The user communities which formed around the electronic mail, bulletin boards, and subroutine libraries of the early timesharing systems hinted at the role of computers in communication. Licklider and Taylor foresaw the possibility of extending those communities:
What will on-line interactive communities be like? In most fields they will consist of geographically separated members, sometimes grouped in small clusters and sometimes working individually. They will be communities not of common location, but of common interest. [14: 30]
As attractive as this vision was, they also asked:
Will 'to be on line' be a privilege or a right? If only a favored segment of the population gets a chance to enjoy the advantage of 'intelligence amplification,' the network may exaggerate the discontinuity in the spectrum of intellectual opportunity. [14: 31].
Inspired by telegraph systems using torn paper tape, Paul Baran of RAND wrote a series of memos proposing a packet switched military network . His memos present a packet format, routing algorithm, switching computer and microwave link design. They also discuss robustness when nodes or links fail or are destroyed, encryption, staffing difficulty, and other topics. While the network would be complex, and difficult to build, he predicted it would solve many communication problems, and save money. Baran's vision was less sweeping than Licklider's, but his analysis was accurate.
Licklider and others encouraged ARPA to fund the deployment of a national network, the ARPANET. Four nodes began operation in 1969, and the rest is history. Today, the Net has thousands of mailing lists, listservers, news groups, electronic journals, and other "communities of common interest."
When researchers at PARC decided to build an experimental personal computer, the Alto, they wanted to duplicate the sense of community surrounding timesharing systems. This led to a LAN, the Ethernet, being an integral part of the Alto design. Around 1,000 networked Altos were eventually deployed at PARC, and this experience led to the invention of client-server computing and the bit-mapped laser printer. The Alto designers wrote:
The high bandwidth communication provided by the Ethernet has been more valuable than anticipated, since we underestimated the importance of servers. The network and network services have been the mainstays of the environment, and we feel that a facility with an order of magnitude lower bandwidth would have had a qualitatively different effect. [17: 46].
One way to view the evolution of digital information processing is to note when various data types became commonplace (Table 4), but of course research precedes deployment. We have already discussed Sutherland and Engelbart's research with graphics and text. As early as Leibnitz, researchers (including Bush) had sought notation that would permit automatic deduction, and computer-based knowledge representation began in the 1950s. For example, John McCarthy wrote "If one wants a machine to be able to discover an abstraction, it seems most likely that the machine must be able to represent this abstraction in some relatively simple way,"[15: 404]. He then invented LISP. Research on voice recognition and synthesis, music synthesis, computer art, and computer animation was conducted Bell Labs between the late 1930s and mid 1960s. The Illiac computer was used in music composition in the 1950s, and experiments in pen-based handwriting, symbol and gesture recognition were carried out at at the System Development Corporation and RAND in the early 1960s.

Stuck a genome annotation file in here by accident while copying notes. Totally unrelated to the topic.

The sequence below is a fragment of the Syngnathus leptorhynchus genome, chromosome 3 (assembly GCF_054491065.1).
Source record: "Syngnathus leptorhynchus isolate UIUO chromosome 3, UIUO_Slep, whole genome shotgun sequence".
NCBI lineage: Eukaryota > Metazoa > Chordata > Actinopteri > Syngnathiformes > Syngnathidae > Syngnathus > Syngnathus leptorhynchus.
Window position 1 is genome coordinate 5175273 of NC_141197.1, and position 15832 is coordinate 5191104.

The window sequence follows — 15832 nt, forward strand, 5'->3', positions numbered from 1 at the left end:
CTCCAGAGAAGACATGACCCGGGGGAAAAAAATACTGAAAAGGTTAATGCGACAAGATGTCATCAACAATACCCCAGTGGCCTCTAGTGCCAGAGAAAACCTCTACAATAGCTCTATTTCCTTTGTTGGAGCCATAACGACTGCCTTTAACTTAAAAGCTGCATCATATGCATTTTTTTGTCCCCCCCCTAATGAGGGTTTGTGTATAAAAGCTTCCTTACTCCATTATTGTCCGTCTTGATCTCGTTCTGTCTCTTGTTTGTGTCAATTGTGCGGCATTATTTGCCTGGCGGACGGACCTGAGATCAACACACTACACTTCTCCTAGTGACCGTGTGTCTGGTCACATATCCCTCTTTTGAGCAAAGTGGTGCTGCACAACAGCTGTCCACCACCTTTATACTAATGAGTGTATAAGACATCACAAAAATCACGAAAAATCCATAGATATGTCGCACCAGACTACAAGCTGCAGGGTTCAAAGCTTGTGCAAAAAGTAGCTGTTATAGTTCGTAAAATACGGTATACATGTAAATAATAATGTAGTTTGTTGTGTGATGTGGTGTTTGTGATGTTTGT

While these and other early experiments were important, Kay's vision of a Dynabook dramatically integrated data types:
Suppose [the Dynabook] had enough power to outrace your senses of sight and hearing, enough capacity to store for later retrieval thousands of page-equivalents of reference material, poems, letters, recipes, records, drawings, animations, musical scores, waveforms, dynamic simulations and anything else you would like to remember and change. [12: 4,5].
Since at first people shared computers, the idea that everyone should have their own was a breakthrough. Kay's Flex Machine  was intended to be a personal computer, as were the Altos at PARC. Designed for a single user, the Alto had a page-size (875-line, 70 dpi), bit-mapped display, a mouse, keyboard, five-finger keyset, Ethernet controller, and a removable disk pack. It was optimized for I/O -- the user program and device controllers time-shared the system microcontroller and memory, and the firmware supported BitBlt, windowing, and a programmable cursor.
Alto software included several development systems and programs for drawing, painting, animation, music, email, word processing, and page layout, all with modern graphical interfaces. (Strategic employees at Apple and Microsoft came from PARC). As in Engelbart's lab, the Altos, LAN, servers, and software were in daily use by the people developing them. By 1979, there were roughly 1,000 Altos, several dozen print servers, and 25 Ethernets connected by 20 Alto-based routers. In evaluating the project, the designers wrote:
The Alto has led to an entirely new kind of computing environment, because it puts computing power near the user, and makes it possible for him to do most of his work without relying on a centralized facility. ... One of the Alto's most attractive features is that it does not run faster at night. [24: 46].
Alan Kay has remarked that had Vannevar Bush enjoyed working in all- night coffee shops, he would have invented the portable computer. But Bush worked at a desk, and the vision of a portable computer was Kay's. For him the Alto was a vehicle for prototyping the real "Holy Grail," a powerful portable computer. Desktop computers were chained to desks like Gutenberg's first books. Kay wanted a portable computer his mother could take to the market with her shopping list: